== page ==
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Re: [GTh] Thomas by Uro

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  • sarban
    ... From: Tom Saunders To: Sent: Wednesday, May 19, 2004 6:05 PM Subject: [GTh] Thomas by Uro ... don t see
    Message 1 of 1 , May 22, 2004
      ----- Original Message -----
      From: "Tom Saunders" <tom@...>
      To: <gthomas@yahoogroups.com>
      Sent: Wednesday, May 19, 2004 6:05 PM
      Subject: [GTh] Thomas by Uro

      > Hi Andrew,
      > I have tried to look at your contention that Thomas is Syrian. I just
      don't see it, except that if the first Gospels were written in Aramaic, it
      might have had Syrian -Aramaic influences, being that Galilee is so close to
      Damascus, and the language may have had some Syrian influence. It would be
      very hard to detect. I would say that Egypt would be far more likely to have
      produced Thomas if it did come about in the 2nd century.
      Some months ago I sent round a list of other early
      Christian works with parallels to Thomas.
      The works that have a significant number of parallels are
      Acts of Peter, Acts of Thomas, '2 Clement', Dialogue
      of the Saviour, Naassenes according to Hippolytus,
      Justin, the Liber Graduum, Manichaean Psalms, Origen,
      Gospel of Philip, Pistis Sophia, Stromateis of Clement,
      Symeon of Mesopotania (ie pseudo-Macarius), the
      excerpts of Theodotus according to Clement, Thomas
      the Contender.

      Of these works those originally Egyptian are
      '2 Clement', Origen, Pistis Sophia, Stromateis
      of Clement, excerpts of Theodotus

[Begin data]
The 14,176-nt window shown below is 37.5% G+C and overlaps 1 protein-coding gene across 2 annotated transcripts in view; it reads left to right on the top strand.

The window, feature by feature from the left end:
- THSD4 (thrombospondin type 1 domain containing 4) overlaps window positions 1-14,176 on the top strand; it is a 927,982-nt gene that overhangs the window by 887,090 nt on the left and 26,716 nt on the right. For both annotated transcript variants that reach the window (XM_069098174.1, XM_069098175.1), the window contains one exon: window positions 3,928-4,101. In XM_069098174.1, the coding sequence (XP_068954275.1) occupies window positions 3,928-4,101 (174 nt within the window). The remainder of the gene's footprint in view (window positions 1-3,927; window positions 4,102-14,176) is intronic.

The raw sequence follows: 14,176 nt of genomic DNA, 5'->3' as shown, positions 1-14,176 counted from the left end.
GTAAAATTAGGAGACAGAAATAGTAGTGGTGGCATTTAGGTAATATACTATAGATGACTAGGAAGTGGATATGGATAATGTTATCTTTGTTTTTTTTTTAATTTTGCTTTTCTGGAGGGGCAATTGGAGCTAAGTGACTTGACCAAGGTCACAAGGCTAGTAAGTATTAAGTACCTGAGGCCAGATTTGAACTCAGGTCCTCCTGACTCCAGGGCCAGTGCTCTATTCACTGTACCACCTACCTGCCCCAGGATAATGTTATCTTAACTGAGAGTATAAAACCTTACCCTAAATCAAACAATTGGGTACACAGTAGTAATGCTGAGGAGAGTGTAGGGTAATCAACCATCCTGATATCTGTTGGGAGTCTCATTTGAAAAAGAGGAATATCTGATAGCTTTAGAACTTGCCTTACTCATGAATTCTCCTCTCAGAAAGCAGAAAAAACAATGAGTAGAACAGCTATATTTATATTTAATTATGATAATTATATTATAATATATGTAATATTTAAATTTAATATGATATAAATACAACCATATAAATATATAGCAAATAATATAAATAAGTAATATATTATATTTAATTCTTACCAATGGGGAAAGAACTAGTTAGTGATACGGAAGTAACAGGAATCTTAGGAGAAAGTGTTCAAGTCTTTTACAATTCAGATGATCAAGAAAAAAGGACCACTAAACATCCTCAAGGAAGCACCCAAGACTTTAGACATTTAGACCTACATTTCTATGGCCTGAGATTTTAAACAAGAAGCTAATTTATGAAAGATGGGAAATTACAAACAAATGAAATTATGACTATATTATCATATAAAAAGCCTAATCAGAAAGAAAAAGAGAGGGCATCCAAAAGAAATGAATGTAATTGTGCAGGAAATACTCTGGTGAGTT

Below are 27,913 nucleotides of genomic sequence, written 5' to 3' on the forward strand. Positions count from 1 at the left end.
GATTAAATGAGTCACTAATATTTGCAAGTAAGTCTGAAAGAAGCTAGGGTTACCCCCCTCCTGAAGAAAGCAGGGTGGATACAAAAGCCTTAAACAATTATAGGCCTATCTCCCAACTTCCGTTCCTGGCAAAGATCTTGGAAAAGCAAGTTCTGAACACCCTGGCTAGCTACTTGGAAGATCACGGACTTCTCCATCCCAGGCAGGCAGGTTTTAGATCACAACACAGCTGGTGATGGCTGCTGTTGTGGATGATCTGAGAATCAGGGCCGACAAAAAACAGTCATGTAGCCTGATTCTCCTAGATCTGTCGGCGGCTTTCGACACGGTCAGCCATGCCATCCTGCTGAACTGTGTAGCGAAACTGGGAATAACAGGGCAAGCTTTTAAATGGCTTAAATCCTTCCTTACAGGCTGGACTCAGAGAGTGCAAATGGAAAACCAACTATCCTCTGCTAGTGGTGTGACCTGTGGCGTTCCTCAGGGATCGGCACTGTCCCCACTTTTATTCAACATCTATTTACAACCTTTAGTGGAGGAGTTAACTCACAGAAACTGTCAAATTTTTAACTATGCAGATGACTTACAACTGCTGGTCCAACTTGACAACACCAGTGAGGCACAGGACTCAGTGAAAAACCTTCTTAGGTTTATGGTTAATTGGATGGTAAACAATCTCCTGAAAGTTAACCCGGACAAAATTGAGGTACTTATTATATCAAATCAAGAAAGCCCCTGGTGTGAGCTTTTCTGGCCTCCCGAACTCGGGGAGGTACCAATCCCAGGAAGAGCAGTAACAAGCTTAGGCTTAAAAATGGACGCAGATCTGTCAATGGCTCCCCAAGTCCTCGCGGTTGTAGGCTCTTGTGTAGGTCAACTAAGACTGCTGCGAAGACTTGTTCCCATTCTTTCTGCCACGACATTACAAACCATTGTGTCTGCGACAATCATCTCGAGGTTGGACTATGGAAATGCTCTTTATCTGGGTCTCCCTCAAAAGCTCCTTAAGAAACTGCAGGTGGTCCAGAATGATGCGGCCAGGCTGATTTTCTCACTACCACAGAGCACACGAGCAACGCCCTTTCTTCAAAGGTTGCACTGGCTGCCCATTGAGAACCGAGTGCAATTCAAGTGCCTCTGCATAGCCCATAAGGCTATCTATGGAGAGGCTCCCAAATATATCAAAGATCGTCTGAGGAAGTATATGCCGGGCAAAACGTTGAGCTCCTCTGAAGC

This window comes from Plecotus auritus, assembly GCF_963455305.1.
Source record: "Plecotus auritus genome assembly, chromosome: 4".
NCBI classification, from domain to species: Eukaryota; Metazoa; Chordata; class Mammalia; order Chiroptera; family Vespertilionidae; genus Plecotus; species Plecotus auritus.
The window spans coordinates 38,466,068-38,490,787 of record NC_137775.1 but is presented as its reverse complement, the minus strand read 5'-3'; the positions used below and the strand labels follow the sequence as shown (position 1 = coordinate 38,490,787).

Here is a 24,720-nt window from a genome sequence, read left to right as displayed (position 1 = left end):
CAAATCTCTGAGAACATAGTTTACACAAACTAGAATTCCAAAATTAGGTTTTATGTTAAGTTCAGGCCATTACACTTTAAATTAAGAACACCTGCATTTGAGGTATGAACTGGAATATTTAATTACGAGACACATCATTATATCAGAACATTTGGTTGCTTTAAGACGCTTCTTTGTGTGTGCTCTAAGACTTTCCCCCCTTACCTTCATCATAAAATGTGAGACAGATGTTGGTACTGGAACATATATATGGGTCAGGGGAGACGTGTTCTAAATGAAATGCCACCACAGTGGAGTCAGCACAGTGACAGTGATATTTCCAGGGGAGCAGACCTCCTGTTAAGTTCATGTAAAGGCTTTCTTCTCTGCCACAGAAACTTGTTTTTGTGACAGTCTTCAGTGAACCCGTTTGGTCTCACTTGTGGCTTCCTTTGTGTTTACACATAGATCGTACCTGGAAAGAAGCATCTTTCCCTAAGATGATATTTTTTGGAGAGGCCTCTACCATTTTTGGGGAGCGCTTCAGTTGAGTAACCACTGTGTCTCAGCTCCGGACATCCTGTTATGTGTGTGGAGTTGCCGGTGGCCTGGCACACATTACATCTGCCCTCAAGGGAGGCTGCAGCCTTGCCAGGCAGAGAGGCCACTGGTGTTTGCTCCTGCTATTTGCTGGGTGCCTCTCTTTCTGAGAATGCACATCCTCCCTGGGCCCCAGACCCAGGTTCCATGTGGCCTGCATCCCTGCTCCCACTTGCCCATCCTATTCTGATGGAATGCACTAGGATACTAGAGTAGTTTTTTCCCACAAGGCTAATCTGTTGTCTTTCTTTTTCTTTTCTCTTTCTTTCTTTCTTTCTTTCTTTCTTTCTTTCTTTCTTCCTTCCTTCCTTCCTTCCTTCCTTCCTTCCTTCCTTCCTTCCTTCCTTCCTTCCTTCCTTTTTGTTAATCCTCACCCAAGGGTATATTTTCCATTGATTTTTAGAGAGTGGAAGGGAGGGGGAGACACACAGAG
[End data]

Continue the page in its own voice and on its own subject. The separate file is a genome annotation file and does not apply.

originally Syrian or Mesopotanian
      Acts of Thomas, Dialogue of the Saviour, the
      Liber Graduum, Manichaean Psalms, Gospel
      of Philip, Symeon of Mesopotania, Thomas the

      There are more works with numerous parallels from
      Syria or Mesopotania than from Egypt although the
      difference is not massive (7 compared to 5)

      Other links to Syria are the importance of the word
      MONACHOS or solitary, and the combination of a
      generally negative attitude to the body and the material
      world, with the absence of a clear 'Gnostic' mythology
      of an evil or ignorant demiurge or creator distinct from
      the true God.

      It might of course be that these parallels are mostly or
      entirely the result of Thomas's influence in Syria (some
      of them almost certainly are) and that Thomas is a 1st
      century work from Palestine which became important
      in the Syrian church. However, whatever the direction
      of influence I do think there are more links between
      Thomas and Syria/Mesopotania than between Thomas
      and Egypt.

      Andrew Criddle
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